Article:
Arguing for the landowners, lawyer Joseph Palmore was less enthusiastic. The justices should not, he said, give the EPA the ability to control forever the landowners’ ability to remove even a shovel of dirt from their own yards. Palmore resisted any suggestion that the landowners’ remedial efforts might interfere with the EPA’s plan, telling the justices that, on 95% of the land at issue in this case, “literally nothing has been done.”
Chief Justice John Roberts pushed back, responding that nothing had been done because the EPA was worried about the effects of remediation on the local groundwater. But Palmore stood his ground, countering that the EPA had characterized the remedy for the groundwater as “technically impractical” – which, Palmore said, actually meant that it was just too expensive.
But a consensus seemed to form that, given the possibility that more remediation could also unleash additional hazardous waste, the EPA would need to be involved in approving that supplemental remediation. The only question, as Kavanaugh put it, seemed to be whether the owners would have to go to the EPA to seek permission or whether the EPA would have to go to court to block the owners’ efforts. Sotomayor seemed to speak for several of her colleagues when she reiterated that, if the landowners were regarded as PRPs, they would need to seek the EPA’s approval for the new remediation, and they would have administrative remedies available to them if the EPA rejected their request. At least, Sotomayor posited, there would be clarity for the landowners. “What’s wrong,” she asked, “with that?”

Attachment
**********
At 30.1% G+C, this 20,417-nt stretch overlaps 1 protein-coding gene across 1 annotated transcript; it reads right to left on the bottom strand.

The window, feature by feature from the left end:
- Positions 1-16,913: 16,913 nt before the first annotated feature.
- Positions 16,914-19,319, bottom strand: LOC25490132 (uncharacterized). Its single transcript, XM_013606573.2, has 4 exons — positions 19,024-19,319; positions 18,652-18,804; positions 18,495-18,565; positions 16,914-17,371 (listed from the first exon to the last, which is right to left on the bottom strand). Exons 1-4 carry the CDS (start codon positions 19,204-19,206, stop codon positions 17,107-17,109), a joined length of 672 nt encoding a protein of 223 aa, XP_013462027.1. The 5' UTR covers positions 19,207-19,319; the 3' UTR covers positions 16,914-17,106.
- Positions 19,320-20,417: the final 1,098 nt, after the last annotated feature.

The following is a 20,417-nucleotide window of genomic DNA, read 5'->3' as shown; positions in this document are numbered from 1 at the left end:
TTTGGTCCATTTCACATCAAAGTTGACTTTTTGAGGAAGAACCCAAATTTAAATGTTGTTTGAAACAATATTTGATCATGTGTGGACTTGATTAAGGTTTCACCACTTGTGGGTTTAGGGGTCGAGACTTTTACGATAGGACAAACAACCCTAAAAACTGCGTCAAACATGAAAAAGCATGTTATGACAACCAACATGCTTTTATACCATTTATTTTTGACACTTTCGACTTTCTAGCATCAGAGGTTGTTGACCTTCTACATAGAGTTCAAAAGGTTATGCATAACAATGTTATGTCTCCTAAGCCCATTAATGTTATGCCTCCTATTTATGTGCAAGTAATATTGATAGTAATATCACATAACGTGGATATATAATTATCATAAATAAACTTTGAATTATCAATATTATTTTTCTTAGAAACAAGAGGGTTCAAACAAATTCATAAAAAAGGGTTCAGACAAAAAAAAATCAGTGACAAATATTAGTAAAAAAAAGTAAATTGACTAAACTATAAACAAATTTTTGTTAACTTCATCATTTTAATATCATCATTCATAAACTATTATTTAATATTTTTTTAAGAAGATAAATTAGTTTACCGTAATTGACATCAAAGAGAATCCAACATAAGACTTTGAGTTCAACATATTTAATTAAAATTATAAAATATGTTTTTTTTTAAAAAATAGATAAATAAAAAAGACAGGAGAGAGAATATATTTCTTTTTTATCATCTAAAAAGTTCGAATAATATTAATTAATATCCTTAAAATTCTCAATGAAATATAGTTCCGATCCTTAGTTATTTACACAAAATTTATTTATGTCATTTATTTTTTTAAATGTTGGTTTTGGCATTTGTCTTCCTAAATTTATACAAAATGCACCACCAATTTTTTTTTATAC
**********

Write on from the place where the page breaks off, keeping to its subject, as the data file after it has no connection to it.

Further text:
Palmore lamented that, under such a rule, landowners would need to go to the EPA for permission even if they wanted to dig out space in their yard for a child’s sandbox. There’s no evidence, he concluded, that Congress intended to give the EPA that kind of vast control forever.
But Kagan noted that it would be hard for the EPA to know when landowners were digging up their yards – a point that Blatt reiterated in her rebuttal, reminding the justices that the EPA would have no way to know if someone was removing uranium or digging up arsenic in his yard. And by the time Blatt sat down, it seemed likely that she would prevail.
This post was originally published at Howe on the Court.